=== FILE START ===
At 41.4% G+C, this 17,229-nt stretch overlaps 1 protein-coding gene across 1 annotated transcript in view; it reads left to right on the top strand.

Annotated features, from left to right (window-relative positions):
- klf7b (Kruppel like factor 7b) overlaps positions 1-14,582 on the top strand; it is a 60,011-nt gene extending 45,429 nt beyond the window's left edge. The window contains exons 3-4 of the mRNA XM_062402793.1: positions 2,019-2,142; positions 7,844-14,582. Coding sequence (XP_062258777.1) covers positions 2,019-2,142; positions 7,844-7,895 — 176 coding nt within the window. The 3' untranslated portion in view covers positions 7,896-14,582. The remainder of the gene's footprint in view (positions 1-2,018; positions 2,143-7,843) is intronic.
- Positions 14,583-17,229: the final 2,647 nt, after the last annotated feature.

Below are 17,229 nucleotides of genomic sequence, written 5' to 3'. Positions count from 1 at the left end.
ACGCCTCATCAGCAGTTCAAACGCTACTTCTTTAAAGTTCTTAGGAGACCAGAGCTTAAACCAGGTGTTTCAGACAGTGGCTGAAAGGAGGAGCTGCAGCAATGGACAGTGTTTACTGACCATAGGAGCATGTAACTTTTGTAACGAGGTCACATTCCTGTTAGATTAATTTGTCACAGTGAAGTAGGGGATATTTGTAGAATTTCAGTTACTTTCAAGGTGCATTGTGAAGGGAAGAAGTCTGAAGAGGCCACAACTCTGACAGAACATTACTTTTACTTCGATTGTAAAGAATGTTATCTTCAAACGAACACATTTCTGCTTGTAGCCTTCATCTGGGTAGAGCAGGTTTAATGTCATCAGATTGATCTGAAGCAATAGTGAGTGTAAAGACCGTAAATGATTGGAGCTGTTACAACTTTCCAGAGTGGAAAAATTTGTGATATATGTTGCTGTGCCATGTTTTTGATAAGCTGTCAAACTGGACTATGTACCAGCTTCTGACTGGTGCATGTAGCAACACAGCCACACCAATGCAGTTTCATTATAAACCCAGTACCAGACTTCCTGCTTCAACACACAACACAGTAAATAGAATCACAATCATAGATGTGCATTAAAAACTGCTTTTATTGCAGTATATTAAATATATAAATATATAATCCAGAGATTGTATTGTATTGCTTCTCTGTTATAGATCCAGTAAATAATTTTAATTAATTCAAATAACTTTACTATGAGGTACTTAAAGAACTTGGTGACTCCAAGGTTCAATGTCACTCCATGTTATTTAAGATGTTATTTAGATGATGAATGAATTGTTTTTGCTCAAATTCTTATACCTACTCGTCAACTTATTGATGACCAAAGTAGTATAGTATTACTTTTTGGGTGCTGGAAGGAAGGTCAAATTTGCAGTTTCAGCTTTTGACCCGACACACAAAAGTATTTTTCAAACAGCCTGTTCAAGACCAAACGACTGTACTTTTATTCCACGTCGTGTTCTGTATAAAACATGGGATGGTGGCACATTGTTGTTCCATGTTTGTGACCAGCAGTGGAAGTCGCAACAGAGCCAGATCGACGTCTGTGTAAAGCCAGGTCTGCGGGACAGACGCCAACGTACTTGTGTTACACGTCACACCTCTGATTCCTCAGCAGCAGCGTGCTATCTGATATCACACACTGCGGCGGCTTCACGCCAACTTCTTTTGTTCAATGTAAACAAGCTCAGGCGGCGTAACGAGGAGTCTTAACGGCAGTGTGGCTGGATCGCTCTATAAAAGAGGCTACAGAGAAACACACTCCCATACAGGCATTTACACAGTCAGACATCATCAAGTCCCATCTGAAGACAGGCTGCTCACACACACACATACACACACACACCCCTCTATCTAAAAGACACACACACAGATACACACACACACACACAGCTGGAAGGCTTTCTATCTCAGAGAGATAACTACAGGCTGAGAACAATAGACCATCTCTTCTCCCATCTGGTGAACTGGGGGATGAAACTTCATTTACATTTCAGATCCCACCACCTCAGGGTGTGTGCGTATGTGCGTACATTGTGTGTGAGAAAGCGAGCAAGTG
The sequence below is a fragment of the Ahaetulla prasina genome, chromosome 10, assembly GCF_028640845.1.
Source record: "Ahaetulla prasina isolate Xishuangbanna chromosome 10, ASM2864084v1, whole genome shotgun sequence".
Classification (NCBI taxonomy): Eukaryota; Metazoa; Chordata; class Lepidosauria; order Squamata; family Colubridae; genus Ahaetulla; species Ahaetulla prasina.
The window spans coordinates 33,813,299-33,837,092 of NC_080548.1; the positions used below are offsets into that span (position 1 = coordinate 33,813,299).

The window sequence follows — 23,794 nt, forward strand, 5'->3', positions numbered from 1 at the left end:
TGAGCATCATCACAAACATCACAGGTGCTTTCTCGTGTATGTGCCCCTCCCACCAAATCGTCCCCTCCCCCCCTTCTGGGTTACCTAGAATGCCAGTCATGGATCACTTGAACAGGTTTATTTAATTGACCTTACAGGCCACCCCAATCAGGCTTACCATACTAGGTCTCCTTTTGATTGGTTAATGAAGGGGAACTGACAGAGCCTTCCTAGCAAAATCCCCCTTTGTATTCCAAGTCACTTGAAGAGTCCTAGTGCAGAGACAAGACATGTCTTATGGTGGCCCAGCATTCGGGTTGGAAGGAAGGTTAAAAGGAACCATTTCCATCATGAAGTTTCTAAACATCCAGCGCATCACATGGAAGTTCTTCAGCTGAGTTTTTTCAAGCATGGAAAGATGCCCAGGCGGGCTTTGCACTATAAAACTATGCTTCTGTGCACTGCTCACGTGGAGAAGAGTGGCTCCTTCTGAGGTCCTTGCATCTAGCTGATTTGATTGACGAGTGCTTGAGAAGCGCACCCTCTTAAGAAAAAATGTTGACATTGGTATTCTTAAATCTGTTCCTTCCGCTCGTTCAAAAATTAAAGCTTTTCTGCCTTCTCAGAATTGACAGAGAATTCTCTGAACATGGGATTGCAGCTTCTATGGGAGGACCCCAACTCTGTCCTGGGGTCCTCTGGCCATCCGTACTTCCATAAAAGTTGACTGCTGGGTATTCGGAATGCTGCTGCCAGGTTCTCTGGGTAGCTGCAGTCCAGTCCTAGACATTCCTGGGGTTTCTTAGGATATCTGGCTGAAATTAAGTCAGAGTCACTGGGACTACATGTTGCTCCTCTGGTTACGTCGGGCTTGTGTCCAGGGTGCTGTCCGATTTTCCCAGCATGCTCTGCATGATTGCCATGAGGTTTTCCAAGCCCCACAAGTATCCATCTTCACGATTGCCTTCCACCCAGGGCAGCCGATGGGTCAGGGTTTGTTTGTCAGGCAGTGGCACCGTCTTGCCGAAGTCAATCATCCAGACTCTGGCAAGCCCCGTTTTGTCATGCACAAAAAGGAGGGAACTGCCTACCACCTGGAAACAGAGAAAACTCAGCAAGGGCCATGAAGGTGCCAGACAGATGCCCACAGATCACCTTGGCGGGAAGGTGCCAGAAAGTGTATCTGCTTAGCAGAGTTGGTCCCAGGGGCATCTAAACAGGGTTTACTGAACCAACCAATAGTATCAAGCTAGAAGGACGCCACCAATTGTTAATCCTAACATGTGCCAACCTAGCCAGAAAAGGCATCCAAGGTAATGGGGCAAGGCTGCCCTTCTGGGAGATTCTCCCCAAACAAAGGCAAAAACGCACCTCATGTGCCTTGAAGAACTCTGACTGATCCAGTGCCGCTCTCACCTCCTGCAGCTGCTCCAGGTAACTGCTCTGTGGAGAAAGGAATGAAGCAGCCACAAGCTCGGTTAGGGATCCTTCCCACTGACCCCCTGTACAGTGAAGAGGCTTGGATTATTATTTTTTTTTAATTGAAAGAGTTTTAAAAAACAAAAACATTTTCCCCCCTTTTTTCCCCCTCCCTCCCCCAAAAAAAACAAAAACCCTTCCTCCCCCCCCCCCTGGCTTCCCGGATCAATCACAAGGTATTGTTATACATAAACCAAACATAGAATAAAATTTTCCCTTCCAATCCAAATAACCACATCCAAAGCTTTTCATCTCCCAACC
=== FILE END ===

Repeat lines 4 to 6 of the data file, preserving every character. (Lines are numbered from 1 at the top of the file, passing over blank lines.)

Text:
- Positions 14,583-17,229: the final 2,647 nt, after the last annotated feature.

Below are 17,229 nucleotides of genomic sequence, written 5' to 3'. Positions count from 1 at the left end.
ACGCCTCATCAGCAGTTCAAACGCTACTTCTTTAAAGTTCTTAGGAGACCAGAGCTTAAACCAGGTGTTTCAGACAGTGGCTGAAAGGAGGAGCTGCAGCAATGGACAGTGTTTACTGACCATAGGAGCATGTAACTTTTGTAACGAGGTCACATTCCTGTTAGATTAATTTGTCACAGTGAAGTAGGGGATATTTGTAGAATTTCAGTTACTTTCAAGGTGCATTGTGAAGGGAAGAAGTCTGAAGAGGCCACAACTCTGACAGAACATTACTTTTACTTCGATTGTAAAGAATGTTATCTTCAAACGAACACATTTCTGCTTGTAGCCTTCATCTGGGTAGAGCAGGTTTAATGTCATCAGATTGATCTGAAGCAATAGTGAGTGTAAAGACCGTAAATGATTGGAGCTGTTACAACTTTCCAGAGTGGAAAAATTTGTGATATATGTTGCTGTGCCATGTTTTTGATAAGCTGTCAAACTGGACTATGTACCAGCTTCTGACTGGTGCATGTAGCAACACAGCCACACCAATGCAGTTTCATTATAAACCCAGTACCAGACTTCCTGCTTCAACACACAACACAGTAAATAGAATCACAATCATAGATGTGCATTAAAAACTGCTTTTATTGCAGTATATTAAATATATAAATATATAATCCAGAGATTGTATTGTATTGCTTCTCTGTTATAGATCCAGTAAATAATTTTAATTAATTCAAATAACTTTACTATGAGGTACTTAAAGAACTTGGTGACTCCAAGGTTCAATGTCACTCCATGTTATTTAAGATGTTATTTAGATGATGAATGAATTGTTTTTGCTCAAATTCTTATACCTACTCGTCAACTTATTGATGACCAAAGTAGTATAGTATTACTTTTTGGGTGCTGGAAGGAAGGTCAAATTTGCAGTTTCAGCTTTTGACCCGACACACAAAAGTATTTTTCAAACAGCCTGTTCAAGACCAAACGACTGTACTTTTATTCCACGTCGTGTTCTGTATAAAACATGGGATGGTGGCACATTGTTGTTCCATGTTTGTGACCAGCAGTGGAAGTCGCAACAGAGCCAGATCGACGTCTGTGTAAAGCCAGGTCTGCGGGACAGACGCCAACGTACTTGTGTTACACGTCACACCTCTGATTCCTCAGCAGCAGCGTGCTATCTGATATCACACACTGCGGCGGCTTCACGCCAACTTCTTTTGTTCAATGTAAACAAGCTCAGGCGGCGTAACGAGGAGTCTTAACGGCAGTGTGGCTGGATCGCTCTATAAAAGAGGCTACAGAGAAACACACTCCCATACAGGCATTTACACAGTCAGACATCATCAAGTCCCATCTGAAGACAGGCTGCTCACACACACACATACACACACACACCCCTCTATCTAAAAGACACACACACAGATACACACACACACACACAGCTGGAAGGCTTTCTATCTCAGAGAGATAACTACAGGCTGAGAACAATAGACCATCTCTTCTCCCATCTGGTGAACTGGGGGATGAAACTTCATTTACATTTCAGATCCCACCACCTCAGGGTGTGTGCGTATGTGCGTACATTGTGTGTGAGAAAGCGAGCAAGTG